70,000 people consulted in the emergency department of an hospital (113 per 100,000 inhabitants.);
    113,000 people were hospitalized (24 per 100,000 inhabitants);
    400 people died (0.9 per 100,000 inhabitants).

    So, off hand, it seems the US had 16,000 cases of reported food poisoning per 100K residents, versus France’s 1,210 per 100K resident…..almost 1/13th the US rate.

    I do also notice that the US’ main food borne pathogen is Norovirus, while in France it’s Salmonella and things like Listeria are higher up the French list…. Listeria being a dairy and meat problem. Maybe raw dairy is indeed a bigger problem in France compared to the US.

    Still, without digging deeper, I can’t tell what kinds of food are most likely infected in the US versus in France, but the overall infection rate in France is less than one thirteenth the US’ one … Maybe the US has a better reporting rate, but still, that’s a HUGE difference in food borne illness.

    I’d read further, but it’s been decades since I studied French or used it and thus, reading that French source material is slow going for me.

    Another thing I do know, however, is that the French visit their food stores, butchers, bakers, etc. very often. Almost daily food shopping is the norm, while in the US food is stuffed in the fridge and left for days on end. Perhaps that further explains our much higher rates of food borne illness here too.

  13. #13 Marnie
    February 1, 2012

    Now I can hear the protests – after all, all this stuff exists in the name of progress and food safety, right? Well, the problem with that is that if you need all this stuff for milk to be produced safely, you have to first explain away the fact that the French are all still alive ;-).

    I guess this was supposed to be flip but that’s an illogical statement. We had no regulation and no pasteurization of dairy until relatively recently in human history and we didn’t all die off. Listeria is a bitch but it’s not an unstoppable pandemic, it’s a preventable contamination.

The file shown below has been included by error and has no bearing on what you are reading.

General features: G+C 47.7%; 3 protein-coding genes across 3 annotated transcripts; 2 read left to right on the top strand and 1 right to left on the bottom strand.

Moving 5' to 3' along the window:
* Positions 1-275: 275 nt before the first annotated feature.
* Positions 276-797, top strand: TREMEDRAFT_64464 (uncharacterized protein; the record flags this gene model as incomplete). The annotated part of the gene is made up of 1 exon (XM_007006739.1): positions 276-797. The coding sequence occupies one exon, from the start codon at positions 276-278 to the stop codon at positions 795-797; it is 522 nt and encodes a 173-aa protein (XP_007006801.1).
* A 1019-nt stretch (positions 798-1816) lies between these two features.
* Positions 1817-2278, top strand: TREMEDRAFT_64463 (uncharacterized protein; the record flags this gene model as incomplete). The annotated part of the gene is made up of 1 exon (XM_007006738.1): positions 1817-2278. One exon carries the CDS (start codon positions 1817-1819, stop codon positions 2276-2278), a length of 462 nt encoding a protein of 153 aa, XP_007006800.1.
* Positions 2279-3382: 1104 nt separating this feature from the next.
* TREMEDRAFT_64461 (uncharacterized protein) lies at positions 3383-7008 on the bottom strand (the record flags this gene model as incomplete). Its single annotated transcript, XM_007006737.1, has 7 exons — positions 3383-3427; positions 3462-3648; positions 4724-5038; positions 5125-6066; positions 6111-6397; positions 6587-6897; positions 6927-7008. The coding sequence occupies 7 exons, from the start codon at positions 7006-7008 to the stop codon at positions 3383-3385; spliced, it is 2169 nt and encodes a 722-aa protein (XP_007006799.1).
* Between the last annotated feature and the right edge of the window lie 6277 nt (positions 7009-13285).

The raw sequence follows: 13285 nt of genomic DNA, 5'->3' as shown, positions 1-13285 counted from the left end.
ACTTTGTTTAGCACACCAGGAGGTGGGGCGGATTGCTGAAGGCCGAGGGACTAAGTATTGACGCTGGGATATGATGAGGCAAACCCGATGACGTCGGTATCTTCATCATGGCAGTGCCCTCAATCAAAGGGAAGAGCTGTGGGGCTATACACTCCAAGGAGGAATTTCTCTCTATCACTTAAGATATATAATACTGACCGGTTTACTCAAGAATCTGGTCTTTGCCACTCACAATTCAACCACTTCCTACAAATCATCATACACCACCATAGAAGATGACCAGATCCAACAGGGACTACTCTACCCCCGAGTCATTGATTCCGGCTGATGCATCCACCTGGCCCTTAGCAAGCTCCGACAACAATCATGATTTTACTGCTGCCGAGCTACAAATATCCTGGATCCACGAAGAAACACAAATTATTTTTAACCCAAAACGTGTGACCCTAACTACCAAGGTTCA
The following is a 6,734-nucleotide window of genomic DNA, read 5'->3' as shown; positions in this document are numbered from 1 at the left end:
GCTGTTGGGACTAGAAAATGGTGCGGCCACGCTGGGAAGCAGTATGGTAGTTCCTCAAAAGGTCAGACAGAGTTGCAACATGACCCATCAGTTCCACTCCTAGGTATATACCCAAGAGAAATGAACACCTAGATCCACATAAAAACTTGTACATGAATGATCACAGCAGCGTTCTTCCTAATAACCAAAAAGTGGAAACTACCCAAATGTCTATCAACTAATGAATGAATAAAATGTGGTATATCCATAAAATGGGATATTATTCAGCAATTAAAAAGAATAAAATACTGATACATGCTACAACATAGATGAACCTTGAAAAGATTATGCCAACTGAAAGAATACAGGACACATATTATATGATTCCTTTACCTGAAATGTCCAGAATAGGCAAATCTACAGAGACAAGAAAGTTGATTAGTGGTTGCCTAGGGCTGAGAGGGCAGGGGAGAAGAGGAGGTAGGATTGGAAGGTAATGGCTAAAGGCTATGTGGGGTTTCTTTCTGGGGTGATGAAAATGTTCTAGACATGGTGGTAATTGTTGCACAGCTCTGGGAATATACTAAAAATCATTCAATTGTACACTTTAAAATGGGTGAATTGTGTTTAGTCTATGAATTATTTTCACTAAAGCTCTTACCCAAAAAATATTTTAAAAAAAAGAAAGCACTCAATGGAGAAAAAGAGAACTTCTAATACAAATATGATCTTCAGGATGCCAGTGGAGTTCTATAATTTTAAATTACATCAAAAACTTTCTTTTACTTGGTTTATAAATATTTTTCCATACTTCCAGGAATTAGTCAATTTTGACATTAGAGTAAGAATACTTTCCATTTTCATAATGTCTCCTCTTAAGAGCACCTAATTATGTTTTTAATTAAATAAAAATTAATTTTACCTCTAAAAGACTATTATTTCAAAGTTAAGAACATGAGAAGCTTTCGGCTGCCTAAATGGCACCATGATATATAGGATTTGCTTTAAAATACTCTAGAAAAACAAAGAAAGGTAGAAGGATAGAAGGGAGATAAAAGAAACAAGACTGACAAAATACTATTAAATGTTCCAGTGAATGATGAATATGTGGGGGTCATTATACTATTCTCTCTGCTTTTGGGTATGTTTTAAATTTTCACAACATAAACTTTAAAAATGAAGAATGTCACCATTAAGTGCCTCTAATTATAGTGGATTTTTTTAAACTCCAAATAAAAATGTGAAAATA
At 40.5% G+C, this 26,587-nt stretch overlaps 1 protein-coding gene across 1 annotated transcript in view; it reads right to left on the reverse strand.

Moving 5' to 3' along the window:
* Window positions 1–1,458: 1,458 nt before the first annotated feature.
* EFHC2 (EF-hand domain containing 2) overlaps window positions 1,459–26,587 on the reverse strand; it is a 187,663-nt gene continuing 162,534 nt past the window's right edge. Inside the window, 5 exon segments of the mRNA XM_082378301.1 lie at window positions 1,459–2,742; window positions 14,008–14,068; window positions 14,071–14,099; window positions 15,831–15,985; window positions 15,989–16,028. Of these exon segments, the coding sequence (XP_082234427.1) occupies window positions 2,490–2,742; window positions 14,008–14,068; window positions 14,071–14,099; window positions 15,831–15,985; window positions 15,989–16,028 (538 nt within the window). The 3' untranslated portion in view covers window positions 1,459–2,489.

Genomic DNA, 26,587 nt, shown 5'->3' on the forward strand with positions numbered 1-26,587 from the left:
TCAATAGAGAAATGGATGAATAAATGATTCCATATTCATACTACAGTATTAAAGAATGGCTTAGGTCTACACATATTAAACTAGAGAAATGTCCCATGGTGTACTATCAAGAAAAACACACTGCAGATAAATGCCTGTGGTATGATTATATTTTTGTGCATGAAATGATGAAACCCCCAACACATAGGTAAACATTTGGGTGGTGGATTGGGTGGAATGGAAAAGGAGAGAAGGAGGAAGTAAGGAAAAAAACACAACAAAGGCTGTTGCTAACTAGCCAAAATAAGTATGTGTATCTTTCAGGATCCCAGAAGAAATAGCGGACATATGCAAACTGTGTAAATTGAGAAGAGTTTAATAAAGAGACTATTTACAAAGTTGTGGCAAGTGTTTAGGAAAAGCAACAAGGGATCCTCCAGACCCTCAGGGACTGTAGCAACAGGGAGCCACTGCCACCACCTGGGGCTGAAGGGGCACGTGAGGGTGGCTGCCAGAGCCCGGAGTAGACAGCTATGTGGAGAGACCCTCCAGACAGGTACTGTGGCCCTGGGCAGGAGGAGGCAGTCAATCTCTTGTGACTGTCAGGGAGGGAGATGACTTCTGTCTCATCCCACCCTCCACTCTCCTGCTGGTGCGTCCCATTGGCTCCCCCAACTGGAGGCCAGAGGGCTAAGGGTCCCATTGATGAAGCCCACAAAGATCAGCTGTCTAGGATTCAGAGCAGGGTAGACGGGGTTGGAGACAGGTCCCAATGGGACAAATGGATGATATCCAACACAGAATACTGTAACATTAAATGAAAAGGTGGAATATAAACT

I think it would be better to compare the rates of and types of contamination from dairies that would not meet american FDA standards, to dairies that would. This may be a challenge. It sounds like much of the EU allows for both kinds of dairies so you can’t just look at general numbers overall. If small, medium and large dairies all have approximately the same rates of contamination, regardless of whether they would or wouldn’t meet the FDA’s standard, then we have to ask ourselves if those standards are reasonable and the answer is likely no.

    Then you have to ask whether a dairy that is run with just a bucket, thermometer, and a small number of goats is prepared to deal with the death of a customer, should contamination happen. If the thermometer isn’t accurate or the buckets, bottles and equipment not cleaned properly, there’s a higher risk of contamination. We cannot just assume that any small scale farmer who wants to sell milk is equally fastidious and concerned with people’s wellbeing. It’s not an argument to say that *you* are careful, and *you* care about customers. We don’t set up regulations based on the best case scenario. The regulations are in place to prevent fraud and harm, either unintentional or malicious.

    So the real issue comes down to setting up regulations that scale down to small farmer size to protect customers AND the dairy (I’m sure that being required to buy a reliable thermometer is more affordable than being sued and losing your farm). Since this is science blogs, I would love to see a more scientific approach to this topic.

  14. #14 Tegan
    February 1, 2012

    I usually hear kale actually… all the hipsters and such are like “and I love kale!” and there’s TONS of bumper stickers/bags/etc. that say “EAT MORE KALE”.

    I’ve yet to hear arugula. :-P

  15. #15 Sharon Astyk
    February 2, 2012

    Marnie, there is no evidence that I’m aware of that there’s any more risk in not cleaning something properly in a tiny dairy or a large dairy. Implicit in this is that both kinds of dairies need to give equal attention to cleanliness and safety. In much of Europe, testing and regular inspection are the tools used, and they’ve been effective. No one said that no regulation should be involved, or implied most of the things you’ve suggested – the point is that it is perfectly possible to regulate in scale-accessible ways.

    Sharon

  16. #16 sami
    February 6, 2012

    sehr interessanter Artikel.